In Lemm , a child, Michael Lemm, fell from a porch located on the fourth floor of an apartment building when he climbed through an opening between a baluster and a wooden column. Id. at 191. He brought suit against his landlord, Gould, alleging that the landlord had a duty to limit the opening so that the child could not have fallen through. Id. at 192-93. The agreement between Gould and the Lemms provided that the landlord would provide, furniture, utilities, and repairs. Id. at 194. Gould retained a key for emergencies and advised the Lemms that the landlord "would use this key to enter the apartment ‘to do any repairs [Gould] might think necessary.’ " Id. Gould accessed the Lemms' apartment to make repairs at the request of the Lemms, but Gould also made repairs of his own initiative without consulting the Lemms. Id. at 194. Thus, evidence of Gould's "free access to the premises" for the purpose of making repairs established "a duty to maintain the porch in a reasonably safe condition for the use intended." Id. at 195, 197.
In Stephenson v. Countryside Townhomes, LLC , 437 S.W.3d 380, 389 (Mo. App. E.D. 2014), the court held that the issue of control was in dispute, and thus, properly placed before the jury. In a leased apartment, J.S. fell from a second-story bedroom window resulting in injury. Id. at 382. The window was missing a lock, and the screen and storm window had been removed. Id. at 382-83. The landlord did not inspect the property or initiate repairs. Id. at 389. The tenants were responsible for contacting the landlord about any repairs, and when the maintenance crew arrived the tenants would let them into the apartment. Id. The lease prohibited tenants from making any "alterations, additions, or modifications." Id. at 386. The landlord retained a key for emergencies and inspections, but access was limited to certain hours of the day and "by agreement with tenant" or "after notifying tenant." Id. Based on these factors, the Eastern District of the Court held that the issue of control was in dispute. Id.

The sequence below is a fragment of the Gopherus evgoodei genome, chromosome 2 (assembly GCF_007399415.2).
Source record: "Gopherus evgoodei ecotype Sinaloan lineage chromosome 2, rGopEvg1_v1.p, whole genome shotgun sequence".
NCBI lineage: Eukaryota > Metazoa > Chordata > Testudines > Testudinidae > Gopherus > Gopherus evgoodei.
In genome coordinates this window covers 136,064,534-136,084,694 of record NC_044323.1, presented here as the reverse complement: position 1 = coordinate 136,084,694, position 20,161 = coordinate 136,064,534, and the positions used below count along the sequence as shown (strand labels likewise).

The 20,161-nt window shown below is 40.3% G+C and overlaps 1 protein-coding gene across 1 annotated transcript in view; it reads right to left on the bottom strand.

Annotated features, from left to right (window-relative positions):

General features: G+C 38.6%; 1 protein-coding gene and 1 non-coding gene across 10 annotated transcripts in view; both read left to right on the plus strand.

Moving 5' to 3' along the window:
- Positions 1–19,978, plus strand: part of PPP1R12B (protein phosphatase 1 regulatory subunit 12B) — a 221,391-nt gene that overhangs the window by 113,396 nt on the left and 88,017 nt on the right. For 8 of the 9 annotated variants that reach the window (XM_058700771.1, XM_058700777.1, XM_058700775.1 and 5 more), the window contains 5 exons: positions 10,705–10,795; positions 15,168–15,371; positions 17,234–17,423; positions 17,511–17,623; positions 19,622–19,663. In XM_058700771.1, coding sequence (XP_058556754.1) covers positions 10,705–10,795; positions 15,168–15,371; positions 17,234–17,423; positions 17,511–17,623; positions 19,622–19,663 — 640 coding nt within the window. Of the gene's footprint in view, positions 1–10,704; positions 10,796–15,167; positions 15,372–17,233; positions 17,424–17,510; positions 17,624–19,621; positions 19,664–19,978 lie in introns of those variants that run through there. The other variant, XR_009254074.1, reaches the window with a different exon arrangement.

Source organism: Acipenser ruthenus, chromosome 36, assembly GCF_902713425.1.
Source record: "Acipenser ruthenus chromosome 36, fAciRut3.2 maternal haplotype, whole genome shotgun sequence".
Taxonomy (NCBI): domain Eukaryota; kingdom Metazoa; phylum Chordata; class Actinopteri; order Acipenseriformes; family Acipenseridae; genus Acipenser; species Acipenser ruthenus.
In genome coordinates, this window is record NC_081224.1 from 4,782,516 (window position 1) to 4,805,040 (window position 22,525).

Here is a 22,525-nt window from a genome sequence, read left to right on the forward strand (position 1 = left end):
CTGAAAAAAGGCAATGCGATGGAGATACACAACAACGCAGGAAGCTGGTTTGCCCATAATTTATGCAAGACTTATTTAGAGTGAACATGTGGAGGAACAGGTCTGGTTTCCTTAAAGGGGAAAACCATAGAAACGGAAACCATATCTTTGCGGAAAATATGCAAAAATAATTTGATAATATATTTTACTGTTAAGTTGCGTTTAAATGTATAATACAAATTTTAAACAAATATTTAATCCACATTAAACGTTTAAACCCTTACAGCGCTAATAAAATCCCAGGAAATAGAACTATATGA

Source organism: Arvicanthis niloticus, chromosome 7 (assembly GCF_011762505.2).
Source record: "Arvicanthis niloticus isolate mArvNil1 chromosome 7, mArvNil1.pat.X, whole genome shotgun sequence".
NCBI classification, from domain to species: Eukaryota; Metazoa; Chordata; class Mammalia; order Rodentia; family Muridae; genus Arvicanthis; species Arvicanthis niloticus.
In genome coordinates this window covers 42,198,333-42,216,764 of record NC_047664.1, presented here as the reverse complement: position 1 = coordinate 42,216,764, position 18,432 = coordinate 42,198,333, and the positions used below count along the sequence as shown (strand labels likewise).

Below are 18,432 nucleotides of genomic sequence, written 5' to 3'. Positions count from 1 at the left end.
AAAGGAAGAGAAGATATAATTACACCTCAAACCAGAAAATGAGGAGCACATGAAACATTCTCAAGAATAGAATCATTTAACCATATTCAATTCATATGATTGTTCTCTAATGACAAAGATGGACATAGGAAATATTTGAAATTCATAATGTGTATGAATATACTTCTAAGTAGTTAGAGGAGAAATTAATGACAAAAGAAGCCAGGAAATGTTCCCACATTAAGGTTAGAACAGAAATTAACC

Unlike in Lemm , the record demonstrates that the Gelbachs never entered the Property to make repairs on their own initiative. But just as in Stephenson , the Gelbachs required tenants to make maintenance requests to the landlord and Gelbachs never entered the Property without notice or by express permission of the tenants. Further, they retained a key and prevented their tenants from making alterations or repairs themselves. Also, the tenants and the Gelbachs had a discussion regarding the installation of a handrail. The Eickhoffs characterize this discussion as an exercise of "joint control," but the Gelbachs insist this decision demonstrates that the Gelbachs deferred entirely to the tenants on the installation of the handrail.
The Gelbachs rely on Dean , where we held that there were not facts alleged from which a juror could infer the landlord's control of the premises. 978 S.W.2d at 505. However, the instant case is readily distinguishable. In Dean , the landlord "did not retain a key, or reserve the right to inspect the premises, except with the permission of the tenant." Id. Because the Gelbachs retained a key to the Property and "reserve[d] the right to enter upon the leased premises at all reasonable hours for the purpose of inspecting the [Property], or of making repairs, additions or alterations to the building in which the leased premises are located," the Gelbachs reserved the legal right to enter the apartment at all reasonable hours without permission, even if in practice they never exercised this right.